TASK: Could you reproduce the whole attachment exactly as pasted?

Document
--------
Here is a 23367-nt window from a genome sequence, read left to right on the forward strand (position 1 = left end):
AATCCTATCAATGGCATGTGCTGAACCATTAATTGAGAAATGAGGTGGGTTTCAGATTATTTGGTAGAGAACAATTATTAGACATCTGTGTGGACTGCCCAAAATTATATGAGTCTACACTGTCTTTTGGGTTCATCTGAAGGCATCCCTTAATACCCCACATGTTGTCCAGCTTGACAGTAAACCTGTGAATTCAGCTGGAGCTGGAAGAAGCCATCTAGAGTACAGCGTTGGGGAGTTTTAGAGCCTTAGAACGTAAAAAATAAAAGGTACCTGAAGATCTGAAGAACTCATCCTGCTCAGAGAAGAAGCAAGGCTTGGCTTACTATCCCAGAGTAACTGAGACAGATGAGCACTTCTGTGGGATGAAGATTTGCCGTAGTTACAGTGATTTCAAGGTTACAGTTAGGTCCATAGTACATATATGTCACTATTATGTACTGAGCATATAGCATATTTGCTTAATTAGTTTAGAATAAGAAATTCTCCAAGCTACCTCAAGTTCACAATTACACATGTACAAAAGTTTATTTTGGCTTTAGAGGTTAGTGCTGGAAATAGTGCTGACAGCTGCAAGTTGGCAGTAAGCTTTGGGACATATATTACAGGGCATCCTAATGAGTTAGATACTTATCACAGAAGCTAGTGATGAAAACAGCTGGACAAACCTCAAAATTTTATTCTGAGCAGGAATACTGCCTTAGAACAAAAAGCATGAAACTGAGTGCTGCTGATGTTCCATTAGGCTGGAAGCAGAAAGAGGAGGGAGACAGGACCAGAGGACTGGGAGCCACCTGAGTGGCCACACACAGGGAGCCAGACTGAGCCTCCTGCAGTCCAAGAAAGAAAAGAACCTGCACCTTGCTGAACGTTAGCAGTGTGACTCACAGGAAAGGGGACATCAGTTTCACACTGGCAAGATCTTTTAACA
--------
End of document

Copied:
Here is a 23367-nt window from a genome sequence, read left to right on the forward strand (position 1 = left end):
AATCCTATCAATGGCATGTGCTGAACCATTAATTGAGAAATGAGGTGGGTTTCAGATTATTTGGTAGAGAACAATTATTAGACATCTGTGTGGACTGCCCAAAATTATATGAGTCTACACTGTCTTTTGGGTTCATCTGAAGGCATCCCTTAATACCCCACATGTTGTCCAGCTTGACAGTAAACCTGTGAATTCAGCTGGAGCTGGAAGAAGCCATCTAGAGTACAGCGTTGGGGAGTTTTAGAGCCTTAGAACGTAAAAAATAAAAGGTACCTGAAGATCTGAAGAACTCATCCTGCTCAGAGAAGAAGCAAGGCTTGGCTTACTATCCCAGAGTAACTGAGACAGATGAGCACTTCTGTGGGATGAAGATTTGCCGTAGTTACAGTGATTTCAAGGTTACAGTTAGGTCCATAGTACATATATGTCACTATTATGTACTGAGCATATAGCATATTTGCTTAATTAGTTTAGAATAAGAAATTCTCCAAGCTACCTCAAGTTCACAATTACACATGTACAAAAGTTTATTTTGGCTTTAGAGGTTAGTGCTGGAAATAGTGCTGACAGCTGCAAGTTGGCAGTAAGCTTTGGGACATATATTACAGGGCATCCTAATGAGTTAGATACTTATCACAGAAGCTAGTGATGAAAACAGCTGGACAAACCTCAAAATTTTATTCTGAGCAGGAATACTGCCTTAGAACAAAAAGCATGAAACTGAGTGCTGCTGATGTTCCATTAGGCTGGAAGCAGAAAGAGGAGGGAGACAGGACCAGAGGACTGGGAGCCACCTGAGTGGCCACACACAGGGAGCCAGACTGAGCCTCCTGCAGTCCAAGAAAGAAAAGAACCTGCACCTTGCTGAACGTTAGCAGTGTGACTCACAGGAAAGGGGACATCAGTTTCACACTGGCAAGATCTTTTAACA